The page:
It can be very daunting starting a new job in a new specialty and working environment. This timeline will hopefully give you an idea of what to expect, and what to aim for – and help make the process as smooth as possible. It’s important to remember that your experience may differ and this is a rough guide.
Before you start
- Register for stage 1 training with the Royal College of Anaesthetists
- Activate and configure your Lifelong Learning platform (LLP) account.
Details of the LLP will be sent to you by email once you have registered with the RCoA, but more information can be found here
- Register for e-LA (e-Learning Anaesthesia)
This resource is hosted on the NHS e-Learning for health platform. Head to the e-learning section of this guide for more information.
- Make contact with your new department.
They will send you information about the hospital and the induction programme.
- Get in early and find the anaesthetic department!
- Your departmental induction programme should include:
- a tour around theatres
- where to get changed
- how to get a locker & some theatre shoes
- important door codes & phone numbers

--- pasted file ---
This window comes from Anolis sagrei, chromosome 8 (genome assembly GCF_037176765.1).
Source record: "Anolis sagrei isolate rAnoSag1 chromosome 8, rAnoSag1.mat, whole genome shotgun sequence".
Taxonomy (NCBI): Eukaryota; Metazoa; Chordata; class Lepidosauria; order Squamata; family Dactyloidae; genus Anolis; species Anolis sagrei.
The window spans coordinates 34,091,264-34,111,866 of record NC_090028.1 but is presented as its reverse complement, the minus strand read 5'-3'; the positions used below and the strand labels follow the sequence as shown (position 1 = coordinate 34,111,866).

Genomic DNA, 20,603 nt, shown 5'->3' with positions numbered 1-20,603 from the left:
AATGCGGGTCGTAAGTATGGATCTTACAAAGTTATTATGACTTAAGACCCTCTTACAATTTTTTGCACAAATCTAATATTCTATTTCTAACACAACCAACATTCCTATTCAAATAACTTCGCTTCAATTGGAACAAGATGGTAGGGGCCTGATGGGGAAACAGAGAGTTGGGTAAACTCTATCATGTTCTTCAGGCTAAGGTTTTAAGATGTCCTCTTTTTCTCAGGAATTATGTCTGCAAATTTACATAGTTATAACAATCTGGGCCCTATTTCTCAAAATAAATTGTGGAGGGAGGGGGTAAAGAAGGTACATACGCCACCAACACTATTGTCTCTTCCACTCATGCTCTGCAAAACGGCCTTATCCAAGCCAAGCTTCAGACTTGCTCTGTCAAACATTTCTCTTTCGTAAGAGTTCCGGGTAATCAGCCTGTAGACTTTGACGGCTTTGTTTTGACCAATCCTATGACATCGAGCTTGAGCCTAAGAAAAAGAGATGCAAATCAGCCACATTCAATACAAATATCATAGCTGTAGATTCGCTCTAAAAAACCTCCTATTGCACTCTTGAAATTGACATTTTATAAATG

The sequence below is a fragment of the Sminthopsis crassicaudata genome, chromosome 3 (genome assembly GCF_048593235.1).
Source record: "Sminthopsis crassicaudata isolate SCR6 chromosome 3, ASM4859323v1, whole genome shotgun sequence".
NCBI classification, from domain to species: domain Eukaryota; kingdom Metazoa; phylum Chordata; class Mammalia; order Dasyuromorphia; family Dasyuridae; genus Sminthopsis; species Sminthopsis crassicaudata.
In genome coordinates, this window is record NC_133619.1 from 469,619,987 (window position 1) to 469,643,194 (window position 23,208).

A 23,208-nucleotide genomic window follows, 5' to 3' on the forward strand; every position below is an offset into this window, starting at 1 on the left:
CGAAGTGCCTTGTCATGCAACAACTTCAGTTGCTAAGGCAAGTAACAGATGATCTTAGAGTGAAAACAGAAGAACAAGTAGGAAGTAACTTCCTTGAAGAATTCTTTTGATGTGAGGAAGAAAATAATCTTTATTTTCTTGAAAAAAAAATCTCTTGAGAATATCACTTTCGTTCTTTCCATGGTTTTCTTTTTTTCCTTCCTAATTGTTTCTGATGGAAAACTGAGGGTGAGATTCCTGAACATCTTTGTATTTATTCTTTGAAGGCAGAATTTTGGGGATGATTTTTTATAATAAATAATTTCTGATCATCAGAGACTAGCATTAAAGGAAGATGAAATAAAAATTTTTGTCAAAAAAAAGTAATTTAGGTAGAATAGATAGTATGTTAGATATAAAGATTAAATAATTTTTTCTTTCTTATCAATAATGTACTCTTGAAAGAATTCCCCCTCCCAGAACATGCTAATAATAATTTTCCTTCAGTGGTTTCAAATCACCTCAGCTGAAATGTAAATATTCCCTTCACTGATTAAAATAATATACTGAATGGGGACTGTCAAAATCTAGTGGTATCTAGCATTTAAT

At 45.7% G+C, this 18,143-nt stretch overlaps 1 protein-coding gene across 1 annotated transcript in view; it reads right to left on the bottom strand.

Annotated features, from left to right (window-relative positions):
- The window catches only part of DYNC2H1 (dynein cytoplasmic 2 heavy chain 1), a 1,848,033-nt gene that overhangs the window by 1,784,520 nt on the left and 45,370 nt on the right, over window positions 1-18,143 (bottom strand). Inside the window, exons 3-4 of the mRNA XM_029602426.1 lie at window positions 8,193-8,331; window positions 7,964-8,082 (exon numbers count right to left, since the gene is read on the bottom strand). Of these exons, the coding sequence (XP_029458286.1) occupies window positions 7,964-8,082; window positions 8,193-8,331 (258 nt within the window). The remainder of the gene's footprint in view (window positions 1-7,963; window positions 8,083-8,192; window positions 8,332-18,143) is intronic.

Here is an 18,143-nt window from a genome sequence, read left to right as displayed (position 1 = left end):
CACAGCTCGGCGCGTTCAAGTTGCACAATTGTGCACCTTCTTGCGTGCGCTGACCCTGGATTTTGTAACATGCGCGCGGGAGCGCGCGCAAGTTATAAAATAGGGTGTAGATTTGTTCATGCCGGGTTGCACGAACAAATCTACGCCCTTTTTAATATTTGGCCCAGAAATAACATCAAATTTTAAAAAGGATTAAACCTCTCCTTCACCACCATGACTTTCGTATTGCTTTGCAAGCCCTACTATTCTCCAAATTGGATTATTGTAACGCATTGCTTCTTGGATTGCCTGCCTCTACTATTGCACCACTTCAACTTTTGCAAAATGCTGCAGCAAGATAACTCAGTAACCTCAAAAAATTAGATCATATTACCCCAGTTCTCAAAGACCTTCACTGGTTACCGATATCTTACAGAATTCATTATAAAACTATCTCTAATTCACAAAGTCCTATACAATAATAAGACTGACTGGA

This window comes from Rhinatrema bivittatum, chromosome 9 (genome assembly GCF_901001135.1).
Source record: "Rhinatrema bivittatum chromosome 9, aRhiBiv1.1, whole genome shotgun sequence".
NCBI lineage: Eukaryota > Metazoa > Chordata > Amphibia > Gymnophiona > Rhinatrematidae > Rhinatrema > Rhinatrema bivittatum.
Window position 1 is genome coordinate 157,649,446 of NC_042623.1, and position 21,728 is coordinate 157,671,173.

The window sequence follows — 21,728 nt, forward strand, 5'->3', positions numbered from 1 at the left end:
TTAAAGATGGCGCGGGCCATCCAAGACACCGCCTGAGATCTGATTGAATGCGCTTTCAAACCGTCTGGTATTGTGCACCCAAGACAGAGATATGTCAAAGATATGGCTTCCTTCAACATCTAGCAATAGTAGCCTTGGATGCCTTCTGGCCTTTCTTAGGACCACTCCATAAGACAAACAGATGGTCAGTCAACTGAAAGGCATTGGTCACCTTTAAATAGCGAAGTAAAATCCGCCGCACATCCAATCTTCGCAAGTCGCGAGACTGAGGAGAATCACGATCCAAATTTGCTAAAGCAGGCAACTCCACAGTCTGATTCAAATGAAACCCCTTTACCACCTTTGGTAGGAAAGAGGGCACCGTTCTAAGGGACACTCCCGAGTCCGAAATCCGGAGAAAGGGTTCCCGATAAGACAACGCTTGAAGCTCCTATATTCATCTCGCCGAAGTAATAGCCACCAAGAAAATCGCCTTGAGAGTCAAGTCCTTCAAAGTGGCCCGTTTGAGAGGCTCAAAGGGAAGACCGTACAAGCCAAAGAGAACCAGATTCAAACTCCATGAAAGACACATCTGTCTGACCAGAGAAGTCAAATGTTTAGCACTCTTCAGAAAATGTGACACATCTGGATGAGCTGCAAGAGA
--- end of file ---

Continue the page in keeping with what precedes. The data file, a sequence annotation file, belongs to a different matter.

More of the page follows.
- information about your rota
- how to find your theatre lists.
- You should also meet, or find out about the following people:
- your college tutor
- your educational supervisor
- the rota organiser
- the departmental admin team.
By the end of week one you should:
know your way around the operating theatres
have pre-assessed some patients
be able to prepare commonly used drugs
have taken steps to arrange your first meeting with your educational supervisor
have started utilising a logbook to record your cases
have started thinking about the LLP and the evidence you need to complete the Entrustable Professional Activities (EPAs) & initial assessment of competence (IAC)
have explored module-1 on the e-LA platform.
Three to six months
By this stage in your training you should:
have completed your IAC on the LLP
start to feel more proficient in anaesthetising ASA I-II patients for common elective and urgent/emergency procedures
start on call duties if novices contribute to this in your department
be more familiar with the LLP.
By now you should:
have completed your IAC
be on the on-call rota
have completed an appropriate number of SLEs & gathered other evidence towards a variety of stage 1 learning outcomes
review the stage 1 requirements in the curriculum and LLP.
The years beyond…
Further targets include:
Initial Assessment of Competence in Obstetric Anaesthesia (IACOA), comprised of EPAs 3 and 4
Primary FRCA exam
completion of all stage 1 training HALOs and the Stage 1 training certificate
applying for a ST4 post.